By turns lyrical and wrenching, Mustang depicts the process by which five orphaned sisters relinquish freedom for a form of cultural bondage. Until then, they flirt with boys and play on the beach, but what looks like innocent fun to Western eyes earns reprobation from their insular Turkish community.
Concerned about their reputation, their grandmother (Nihal G. Koldas) takes away their phones and computers and literally locks them away until marriage. It's The Virgin Suicides by way of The Wolfpack. In a different film, the grandmother would be the villain, except this patriarchal society has her in its stranglehold too. If everyone thinks she's a terrible caretaker, what kind of life can she provide for her granddaughters? So the house becomes a "wife factory" in which the girls trade school for lessons in cooking and quilting. And then the arranged marriages begin.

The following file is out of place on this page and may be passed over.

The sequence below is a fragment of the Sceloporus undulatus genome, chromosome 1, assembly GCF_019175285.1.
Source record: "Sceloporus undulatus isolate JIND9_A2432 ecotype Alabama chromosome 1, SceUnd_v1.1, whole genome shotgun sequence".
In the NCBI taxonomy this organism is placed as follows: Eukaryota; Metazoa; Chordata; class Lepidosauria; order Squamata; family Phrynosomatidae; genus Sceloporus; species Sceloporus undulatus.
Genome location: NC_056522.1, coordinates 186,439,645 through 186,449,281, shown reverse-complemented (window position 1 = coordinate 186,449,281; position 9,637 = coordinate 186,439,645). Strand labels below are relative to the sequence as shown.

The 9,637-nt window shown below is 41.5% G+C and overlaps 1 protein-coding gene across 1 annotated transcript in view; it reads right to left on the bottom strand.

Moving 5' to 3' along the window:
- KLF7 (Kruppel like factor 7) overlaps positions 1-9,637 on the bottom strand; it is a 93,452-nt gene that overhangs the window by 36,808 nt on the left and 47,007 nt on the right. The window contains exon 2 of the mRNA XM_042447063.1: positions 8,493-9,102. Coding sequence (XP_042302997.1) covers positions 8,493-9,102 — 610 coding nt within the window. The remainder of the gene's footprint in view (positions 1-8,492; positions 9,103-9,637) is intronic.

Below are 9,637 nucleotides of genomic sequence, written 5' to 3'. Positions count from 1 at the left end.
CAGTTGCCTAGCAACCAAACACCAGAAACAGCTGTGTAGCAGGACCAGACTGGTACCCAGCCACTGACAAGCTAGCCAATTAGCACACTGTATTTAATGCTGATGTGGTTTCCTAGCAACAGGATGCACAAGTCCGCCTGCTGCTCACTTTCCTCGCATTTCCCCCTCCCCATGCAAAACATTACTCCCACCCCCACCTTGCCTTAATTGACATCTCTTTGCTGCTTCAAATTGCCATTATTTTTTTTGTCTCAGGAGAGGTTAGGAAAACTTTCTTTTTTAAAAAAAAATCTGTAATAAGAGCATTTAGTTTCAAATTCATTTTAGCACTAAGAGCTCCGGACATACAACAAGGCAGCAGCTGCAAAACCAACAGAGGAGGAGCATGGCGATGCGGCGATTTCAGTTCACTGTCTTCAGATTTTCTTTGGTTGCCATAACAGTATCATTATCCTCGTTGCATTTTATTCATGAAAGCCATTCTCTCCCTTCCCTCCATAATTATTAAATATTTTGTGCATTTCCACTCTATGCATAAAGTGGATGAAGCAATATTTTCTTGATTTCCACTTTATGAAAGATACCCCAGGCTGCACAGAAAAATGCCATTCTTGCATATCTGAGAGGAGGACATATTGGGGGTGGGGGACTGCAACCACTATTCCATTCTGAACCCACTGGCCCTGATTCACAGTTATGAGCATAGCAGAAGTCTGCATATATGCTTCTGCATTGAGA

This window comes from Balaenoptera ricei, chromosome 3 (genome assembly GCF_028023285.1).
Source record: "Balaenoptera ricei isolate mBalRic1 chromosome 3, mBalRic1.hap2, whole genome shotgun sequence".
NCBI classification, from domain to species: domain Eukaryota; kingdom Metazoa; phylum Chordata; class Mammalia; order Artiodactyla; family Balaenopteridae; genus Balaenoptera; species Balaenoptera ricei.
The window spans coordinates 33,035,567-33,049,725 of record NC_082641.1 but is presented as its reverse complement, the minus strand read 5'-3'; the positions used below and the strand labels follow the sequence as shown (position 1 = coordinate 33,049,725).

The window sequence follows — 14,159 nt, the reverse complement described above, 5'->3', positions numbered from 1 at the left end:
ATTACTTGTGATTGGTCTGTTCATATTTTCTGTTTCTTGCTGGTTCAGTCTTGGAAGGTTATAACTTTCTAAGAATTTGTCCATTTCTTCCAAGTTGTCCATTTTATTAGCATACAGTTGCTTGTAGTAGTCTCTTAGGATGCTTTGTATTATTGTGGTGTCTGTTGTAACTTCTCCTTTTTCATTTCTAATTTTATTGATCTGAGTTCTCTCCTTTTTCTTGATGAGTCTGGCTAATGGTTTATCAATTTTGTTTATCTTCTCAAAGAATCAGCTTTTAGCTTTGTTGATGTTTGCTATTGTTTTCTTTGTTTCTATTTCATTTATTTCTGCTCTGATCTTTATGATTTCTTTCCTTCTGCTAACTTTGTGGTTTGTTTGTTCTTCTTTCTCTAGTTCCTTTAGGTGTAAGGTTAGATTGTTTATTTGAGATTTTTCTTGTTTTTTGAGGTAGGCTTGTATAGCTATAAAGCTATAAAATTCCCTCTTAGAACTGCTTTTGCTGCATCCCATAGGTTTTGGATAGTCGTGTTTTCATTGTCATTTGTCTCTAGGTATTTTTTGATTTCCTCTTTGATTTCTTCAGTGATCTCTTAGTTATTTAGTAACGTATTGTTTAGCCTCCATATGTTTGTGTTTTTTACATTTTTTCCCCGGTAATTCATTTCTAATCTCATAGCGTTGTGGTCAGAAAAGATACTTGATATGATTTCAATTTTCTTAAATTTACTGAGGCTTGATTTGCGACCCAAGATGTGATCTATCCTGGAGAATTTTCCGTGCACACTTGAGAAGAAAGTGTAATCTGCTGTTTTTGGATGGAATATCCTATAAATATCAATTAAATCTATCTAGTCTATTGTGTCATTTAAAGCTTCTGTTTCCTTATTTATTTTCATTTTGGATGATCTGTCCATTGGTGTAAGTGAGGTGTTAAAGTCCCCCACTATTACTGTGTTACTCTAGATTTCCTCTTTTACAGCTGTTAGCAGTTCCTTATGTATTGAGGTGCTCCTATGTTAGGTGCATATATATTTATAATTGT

Lale (Günes Sensoy), the youngest, doesn't understand why the older girls don't resist, except they have no other options. Once they're gone, she plots her escape. The odds are stacked against her, but she's willing to die trying. As action-adventure movies go, Deniz Gamze Ergüven's debut, which made this year's Oscar short list for foreign-language film, is as unlikely as they come, but little Lale makes for one hell of a kick-ass heroine.